The interesting thing, as we sat and analyzed what was going on, was that we realized one of the most important lessons in all of seminary. We learned that theology is not about positions or even being right, let alone winning a position, it is how we speak about God. We talked about how ignorant both sides of the issue sounded in class and, more importantly, we realized that neither side ever actually painted a picture of God.
In essence, theology is the words we use to describe God, or as the famous seminary textbook coined “Faith seeking understanding.” But the problem with words and understanding is that it is easily corrupted, not only from outside but also inside. When positions are mixed with theology, something corrosive always seems to come out. In the case of the class, the desire to be right made the debate not about God, but about proving the other wrong. The problem was that by the end of the debate each side might have easily won, but we still did not know much more about God than when it all began.
This week as we encounter the text from James, we are reminded of our humanity and imperfection and that can impact our speech. When we are not thinking and paying attention we can often say and do things that are far from Godly. Often when we get caught up “in the fight” we lose sight of the reason behind it all. That is a huge problem, as it must have been for the community that James was addressing. As we see, the words people used did more destruction than they did building and left the people without a clear understanding of God, only a desire to fight. And what good comes from that?
I am glad to say that the seminary really changed while I was there. Though just under half of the group I came in with transferred or left after the first year, there was a recognition that while the issues were important, talking and learning were far more important. I know I often say that wisdom comes when you step back, and that is what I saw there. When we took the collective breath and looked at the issues we were able to see God clearly and had an easier path negotiating through all of the difficult, heated debates of the last 20 years.
I am always taken by the healing stories of Christ. I find them fascinating. Having grown up very close to doctors and nurses in those key childhood years of 9 to 16, I had a great respect and admiration for them. I knew their frustration, especially in a case like mine that all the solutions seemed to eventually fail. But even with the continued trials, I marveled at the way they fought and struggled to find the right answer and to follow their call to heal above everything else.
To be a healer, in most societies, is to be close to God. In almost every type of community from the earliest evidence of human kind, the Spiritual leaders were also the “doctors” of the community. In fact, many will say Leviticus is more of a medical textbook than a book of laws. That can be debated, but what can’t is the example it gives to the comingling of personal, community, and spiritual health, all of which were overseen by the priestly class. They controlled the writings and their interpretation. This was can be tracked in the later writings where we see how people come to the judges or kings, prophets or other religious leaders to find healing. So it would not be a big surprise that a key component to Christ’s ministry would be healing.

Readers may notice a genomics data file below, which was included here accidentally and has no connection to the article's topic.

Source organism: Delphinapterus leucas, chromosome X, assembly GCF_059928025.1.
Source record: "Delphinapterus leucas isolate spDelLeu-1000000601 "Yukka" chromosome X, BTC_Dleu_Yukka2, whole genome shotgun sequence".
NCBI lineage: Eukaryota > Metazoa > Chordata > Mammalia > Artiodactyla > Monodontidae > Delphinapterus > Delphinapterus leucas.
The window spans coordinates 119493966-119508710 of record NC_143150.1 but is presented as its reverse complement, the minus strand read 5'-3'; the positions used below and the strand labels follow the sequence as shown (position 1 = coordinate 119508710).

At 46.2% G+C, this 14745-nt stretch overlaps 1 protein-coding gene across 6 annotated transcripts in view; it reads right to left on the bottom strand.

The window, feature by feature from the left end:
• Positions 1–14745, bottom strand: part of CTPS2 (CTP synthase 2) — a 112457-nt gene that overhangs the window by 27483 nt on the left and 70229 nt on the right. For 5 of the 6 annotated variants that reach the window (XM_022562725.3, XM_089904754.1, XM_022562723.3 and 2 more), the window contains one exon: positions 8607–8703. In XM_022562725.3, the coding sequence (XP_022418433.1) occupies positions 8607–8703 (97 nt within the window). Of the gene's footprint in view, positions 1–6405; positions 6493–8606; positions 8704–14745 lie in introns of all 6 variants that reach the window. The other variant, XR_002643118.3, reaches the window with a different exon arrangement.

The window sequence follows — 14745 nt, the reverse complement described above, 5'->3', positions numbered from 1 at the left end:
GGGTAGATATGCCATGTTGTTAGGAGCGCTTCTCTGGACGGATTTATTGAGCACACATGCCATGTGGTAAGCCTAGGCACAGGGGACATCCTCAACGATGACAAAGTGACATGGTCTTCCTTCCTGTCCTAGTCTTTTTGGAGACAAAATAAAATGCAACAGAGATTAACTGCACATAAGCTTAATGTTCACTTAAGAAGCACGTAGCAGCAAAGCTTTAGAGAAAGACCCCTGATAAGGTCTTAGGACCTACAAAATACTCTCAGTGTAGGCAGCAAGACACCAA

The healing that Christ did served two purposes. First, it aligned him with the tradition of those who healed being “closer” to God. We still do this, though most doctors are not paid like they once were, there is a high respect and moral understanding a doctor speaks to. My colleages and I often remark at the number of times people come to a pastor to seek medical advice. By the way, most of the time we answer, “go see your doctor!” (There is a class on that in seminary!) The importance of the link between healer and spiritual leader is crucial. It points to the role of Christ within the community as well as the relationship he had to the establishment which he was not part of because he was not born of that class.
The second purpose is like the first, but has to do with how his healing was different than the healings of other religious leaders. While the Bible makes a point of the ease at which he heals, it also expresses that he is able to heal things others could not. We know he was able to do this through his divinity, but it became obvious to the other leaders that he was healing people differently than what had been prescribed. Even in the difference, he was still not only able to find success, but was able to succeed where other healers had failed.
This success was also threatening, not only because he was of a different class, but also because of the success and real power that came from that success. Talk to any oncologist and they will let you know how frustrating it can be not to be able to heal and how many would like to be able to have the power of Christ. In talking to one of my friends in that field they tell me stories of frustration at how quickly some patients change doctors because they think they have found God, a doctor that seems to have unusual success, only to come back in worse shape than before. The truth that they know is that as doctors they have skills and knowledge that can get them so far, but the rest, that depends on their faith and the faith of the one they are healing.
But there is even more! When you get to the stories of healing that Christ does during his teaching years, the healings all have a temporary nature to them. Even the stories of bringing people back to life, that person will still die one day. But often his words, your faith has made you well, has more to do not with the overcoming of the impediment or illness in this world, but the connection and wholeness that comes from God in the next.
As a healer, there was no denying his role as a faith leader, something both the Bible and parallel Jewish writings recognize. It establishes Christ’s role in the community but also points to something more. He is not like the doctors or spiritual leaders of this world. He is more and can help us to recognize that there is more to this life than what we have right now. Most of all, he shows that we can be made whole through faith!
Rev. Dr. Bryan James Franzen